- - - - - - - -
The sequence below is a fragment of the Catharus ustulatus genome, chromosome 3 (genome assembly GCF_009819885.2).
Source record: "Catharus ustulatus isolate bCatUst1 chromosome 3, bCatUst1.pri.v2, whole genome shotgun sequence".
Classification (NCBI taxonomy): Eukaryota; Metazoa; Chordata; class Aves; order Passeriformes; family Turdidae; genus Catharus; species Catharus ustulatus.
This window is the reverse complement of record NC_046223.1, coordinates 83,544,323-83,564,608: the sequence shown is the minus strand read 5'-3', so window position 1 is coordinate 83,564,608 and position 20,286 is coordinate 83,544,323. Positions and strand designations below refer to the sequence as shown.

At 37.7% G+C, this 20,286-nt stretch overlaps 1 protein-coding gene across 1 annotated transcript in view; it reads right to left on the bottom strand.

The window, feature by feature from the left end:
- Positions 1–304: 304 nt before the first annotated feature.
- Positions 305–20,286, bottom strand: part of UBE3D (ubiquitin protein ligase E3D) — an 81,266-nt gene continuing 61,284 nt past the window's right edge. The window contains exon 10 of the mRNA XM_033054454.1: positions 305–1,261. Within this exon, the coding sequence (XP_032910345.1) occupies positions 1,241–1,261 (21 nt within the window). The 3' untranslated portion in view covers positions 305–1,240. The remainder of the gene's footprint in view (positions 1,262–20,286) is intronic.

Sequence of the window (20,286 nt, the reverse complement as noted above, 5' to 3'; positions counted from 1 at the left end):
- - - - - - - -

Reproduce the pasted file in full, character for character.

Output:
The sequence below is a fragment of the Catharus ustulatus genome, chromosome 3 (genome assembly GCF_009819885.2).
Source record: "Catharus ustulatus isolate bCatUst1 chromosome 3, bCatUst1.pri.v2, whole genome shotgun sequence".
Classification (NCBI taxonomy): Eukaryota; Metazoa; Chordata; class Aves; order Passeriformes; family Turdidae; genus Catharus; species Catharus ustulatus.
This window is the reverse complement of record NC_046223.1, coordinates 83,544,323-83,564,608: the sequence shown is the minus strand read 5'-3', so window position 1 is coordinate 83,564,608 and position 20,286 is coordinate 83,544,323. Positions and strand designations below refer to the sequence as shown.

At 37.7% G+C, this 20,286-nt stretch overlaps 1 protein-coding gene across 1 annotated transcript in view; it reads right to left on the bottom strand.

The window, feature by feature from the left end:
- Positions 1–304: 304 nt before the first annotated feature.
- Positions 305–20,286, bottom strand: part of UBE3D (ubiquitin protein ligase E3D) — an 81,266-nt gene continuing 61,284 nt past the window's right edge. The window contains exon 10 of the mRNA XM_033054454.1: positions 305–1,261. Within this exon, the coding sequence (XP_032910345.1) occupies positions 1,241–1,261 (21 nt within the window). The 3' untranslated portion in view covers positions 305–1,240. The remainder of the gene's footprint in view (positions 1,262–20,286) is intronic.

Sequence of the window (20,286 nt, the reverse complement as noted above, 5' to 3'; positions counted from 1 at the left end):